IR: Do you do your own cover art or do you have some one do it for you?

CAF: My wife, Catherine, is an artist and she does my covers for me whenever I submit a book for acceptance into the Kindle store and for my screenplays when I submit them to screenplay contests. Covers are important. Make sure they look good. They’re half the battle to get attention and to sell the book.

IR: Do you have any new works coming out soon that you can tell us about?

CAF: My educational textbook SUPPLEMENT TO SHAKESPEARE is supposed to be published this year as promised by the publisher, Royal Firewords Press. But we’ll see, right? I wrote it to be reader-friendly to the high school students and home-schoolers. I avoided the stuffy and boring textbook format. The text reads more informally,
on purpose. Shakespeare is tough enough for the kids and especially when they have teachers who don’t know how to teach the Bard’s work. I tell them in the text to let the kids see and hear a play before you have them read the play’s text. Even better still, have the kids play the parts of the plays’ more entertaining and important scenes in the classroom instead of having them read the plays on their own.

IR: Is there anything you would like to share?

CAF: I think all writer should try to work together to foster more reading and acceptance and love of books and other kinds of writing formats from print to digital. We need all the readers we can get and it’s our responsibility to produce the best work we can write. And I also suggest all writers, new or old or in-between, get yourselves a private editor whom you can work with. Okay, I admit I’m also an editor besides being a long-time writer, but I have my own private editor who critiques my stuff before I send it out. She’s an annoying nitpicker, and that’s what you want in an editor. As I state on my business card: “Everybody wants to be a writer”—-“But everybody needs an editor.” Anything to improve our work before we send it out to editors/publishers who will eventually send it out to our readers, and we never want to disappoint them. Remember readers hate typos and confused syntax. So, don’t be in a hurry to submit your work, especially if it’s not ready to be seen, because that’s the sure sign of an amateur. Be professional—-always.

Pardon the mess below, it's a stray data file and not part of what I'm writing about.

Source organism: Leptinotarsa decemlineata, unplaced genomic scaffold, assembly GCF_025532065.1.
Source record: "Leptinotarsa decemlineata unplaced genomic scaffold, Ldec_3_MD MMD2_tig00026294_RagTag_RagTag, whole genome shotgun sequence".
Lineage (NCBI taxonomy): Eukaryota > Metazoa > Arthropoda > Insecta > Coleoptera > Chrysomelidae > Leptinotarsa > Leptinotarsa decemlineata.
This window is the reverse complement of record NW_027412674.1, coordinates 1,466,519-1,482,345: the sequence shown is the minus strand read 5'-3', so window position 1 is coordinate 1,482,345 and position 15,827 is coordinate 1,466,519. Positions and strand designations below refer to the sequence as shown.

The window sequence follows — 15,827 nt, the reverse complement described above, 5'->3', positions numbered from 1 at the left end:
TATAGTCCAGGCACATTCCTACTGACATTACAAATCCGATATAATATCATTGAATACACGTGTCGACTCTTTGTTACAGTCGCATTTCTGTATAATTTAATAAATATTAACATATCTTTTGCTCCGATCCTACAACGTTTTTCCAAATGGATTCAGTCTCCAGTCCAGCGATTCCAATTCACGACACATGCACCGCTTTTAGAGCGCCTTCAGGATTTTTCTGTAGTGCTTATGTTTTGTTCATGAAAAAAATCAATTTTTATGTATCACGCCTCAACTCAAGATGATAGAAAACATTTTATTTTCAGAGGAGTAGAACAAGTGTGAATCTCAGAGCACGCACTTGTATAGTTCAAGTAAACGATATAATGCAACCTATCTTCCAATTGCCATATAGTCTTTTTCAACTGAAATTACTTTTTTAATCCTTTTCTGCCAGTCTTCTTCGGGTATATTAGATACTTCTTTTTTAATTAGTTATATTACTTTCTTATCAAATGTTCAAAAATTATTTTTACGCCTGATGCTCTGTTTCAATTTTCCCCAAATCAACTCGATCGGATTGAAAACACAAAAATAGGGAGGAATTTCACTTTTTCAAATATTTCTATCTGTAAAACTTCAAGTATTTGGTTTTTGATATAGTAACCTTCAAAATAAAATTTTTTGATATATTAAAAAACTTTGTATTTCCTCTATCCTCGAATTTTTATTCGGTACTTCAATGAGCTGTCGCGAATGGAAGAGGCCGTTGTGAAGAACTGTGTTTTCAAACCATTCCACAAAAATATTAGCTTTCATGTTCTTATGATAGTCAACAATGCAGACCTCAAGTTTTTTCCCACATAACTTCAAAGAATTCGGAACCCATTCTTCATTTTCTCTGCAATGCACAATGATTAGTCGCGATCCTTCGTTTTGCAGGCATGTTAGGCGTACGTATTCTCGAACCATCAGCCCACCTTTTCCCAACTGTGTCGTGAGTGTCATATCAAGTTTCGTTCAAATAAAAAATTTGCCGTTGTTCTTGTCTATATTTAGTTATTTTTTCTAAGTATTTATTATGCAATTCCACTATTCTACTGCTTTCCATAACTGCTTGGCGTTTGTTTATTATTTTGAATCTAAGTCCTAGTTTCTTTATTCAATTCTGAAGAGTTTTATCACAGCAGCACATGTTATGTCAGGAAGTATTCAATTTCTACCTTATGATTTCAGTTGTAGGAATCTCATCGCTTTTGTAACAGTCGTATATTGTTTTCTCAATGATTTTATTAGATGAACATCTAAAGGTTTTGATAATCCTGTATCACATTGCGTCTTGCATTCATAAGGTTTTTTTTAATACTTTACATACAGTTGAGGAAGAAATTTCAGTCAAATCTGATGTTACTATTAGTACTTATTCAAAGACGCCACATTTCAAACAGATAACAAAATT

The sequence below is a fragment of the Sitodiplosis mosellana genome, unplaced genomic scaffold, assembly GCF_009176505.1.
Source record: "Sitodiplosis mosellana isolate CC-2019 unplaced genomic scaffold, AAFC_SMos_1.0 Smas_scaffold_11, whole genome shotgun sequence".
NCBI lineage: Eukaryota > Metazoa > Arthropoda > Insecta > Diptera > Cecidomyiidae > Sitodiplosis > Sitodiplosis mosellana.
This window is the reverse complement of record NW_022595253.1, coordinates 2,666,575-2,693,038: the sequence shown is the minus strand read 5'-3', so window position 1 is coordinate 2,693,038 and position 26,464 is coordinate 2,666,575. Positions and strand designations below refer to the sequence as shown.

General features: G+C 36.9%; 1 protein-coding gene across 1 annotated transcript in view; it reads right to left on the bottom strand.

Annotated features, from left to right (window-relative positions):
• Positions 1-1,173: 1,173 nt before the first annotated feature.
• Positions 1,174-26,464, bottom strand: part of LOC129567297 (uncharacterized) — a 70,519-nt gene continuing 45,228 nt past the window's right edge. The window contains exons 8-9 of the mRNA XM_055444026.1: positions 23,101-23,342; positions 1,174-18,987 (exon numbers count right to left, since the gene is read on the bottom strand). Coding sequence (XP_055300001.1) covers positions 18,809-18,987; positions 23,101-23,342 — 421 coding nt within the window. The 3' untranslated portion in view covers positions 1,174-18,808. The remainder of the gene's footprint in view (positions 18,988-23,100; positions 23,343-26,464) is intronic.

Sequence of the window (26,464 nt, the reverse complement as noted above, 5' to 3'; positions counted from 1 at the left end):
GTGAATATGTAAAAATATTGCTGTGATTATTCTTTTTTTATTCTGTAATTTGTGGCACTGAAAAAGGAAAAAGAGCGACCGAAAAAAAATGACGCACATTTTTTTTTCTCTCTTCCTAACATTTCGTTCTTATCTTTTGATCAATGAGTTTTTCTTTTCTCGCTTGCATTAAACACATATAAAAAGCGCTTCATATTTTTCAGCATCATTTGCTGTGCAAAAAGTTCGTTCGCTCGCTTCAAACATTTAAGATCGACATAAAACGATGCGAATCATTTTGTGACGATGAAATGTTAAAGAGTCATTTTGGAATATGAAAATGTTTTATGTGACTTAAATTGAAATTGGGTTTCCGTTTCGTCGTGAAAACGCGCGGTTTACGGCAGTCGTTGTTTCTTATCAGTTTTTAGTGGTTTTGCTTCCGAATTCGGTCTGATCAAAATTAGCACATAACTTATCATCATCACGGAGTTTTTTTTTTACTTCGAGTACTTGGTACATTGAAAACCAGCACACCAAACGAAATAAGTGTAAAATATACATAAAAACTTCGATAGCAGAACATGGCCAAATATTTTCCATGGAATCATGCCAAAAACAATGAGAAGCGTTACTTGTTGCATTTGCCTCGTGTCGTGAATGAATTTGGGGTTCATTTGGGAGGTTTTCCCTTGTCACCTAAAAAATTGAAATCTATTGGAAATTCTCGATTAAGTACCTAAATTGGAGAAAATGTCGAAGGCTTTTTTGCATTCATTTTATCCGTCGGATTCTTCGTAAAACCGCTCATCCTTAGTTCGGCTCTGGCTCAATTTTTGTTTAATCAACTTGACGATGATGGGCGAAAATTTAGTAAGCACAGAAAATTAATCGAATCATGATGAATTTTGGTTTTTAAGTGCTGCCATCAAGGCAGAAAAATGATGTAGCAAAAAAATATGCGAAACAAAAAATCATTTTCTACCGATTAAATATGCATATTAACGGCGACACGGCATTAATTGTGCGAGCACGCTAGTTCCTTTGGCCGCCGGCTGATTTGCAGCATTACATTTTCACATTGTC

More Info:

I thank God every day that my southern Italian grandparents had the temerity and smarts to emigrate to America back in the early years of the twentieth century. Only in America is there true freedom to be the best that you can be.
I’ve always been a writer. My teaching, social-working, civil service professional positions were just on-the-job training for my real goal: published author. My novel of social commentary, SEARCHING, about a man who stopped being black, Negro, or colored, is now getting a second life as an e-book on Kindle. I’m an amateur historian as well with a creative nonfiction book for young adults titled YOUNG HEROES OF THE CIVIL WAR. My novels: THE BARRIER and LITTLE OSCAR(more social commentary), which grew out of my social-worker experiences are now available as e-books on the Kindle reader. My juvenile novel, THE SNAKESKIN, a lost-in-the-woods adventure story, grew out of my summers spent in the New Jersey Pine Barrens, and it is now available for download on the Kindle. My novel VENDETTA MOUNTAIN, a story of suspense, came out of my southern-Italian ancestry listening to the fascinating stories about the “old country.” is now available on the Kindle. My latest addition to the Kindle reader is my novella titled WHERE’S THE PARTY, which is about teachers on the loose at a seaside convention and doing “naughty” things. My coauthored nonfiction book, VOICES OF THE DAUGHTERS, is my homage and tribute to all Italian and Italian-American super women who helped the Italian immigrants and their issue to become a positive contributing part of America, yours truly included, despite the stigma of the Mafia. And I’m still writing, because there’s plenty of creative gas left in the tank. Hey, I’m a writer; it defines who I am.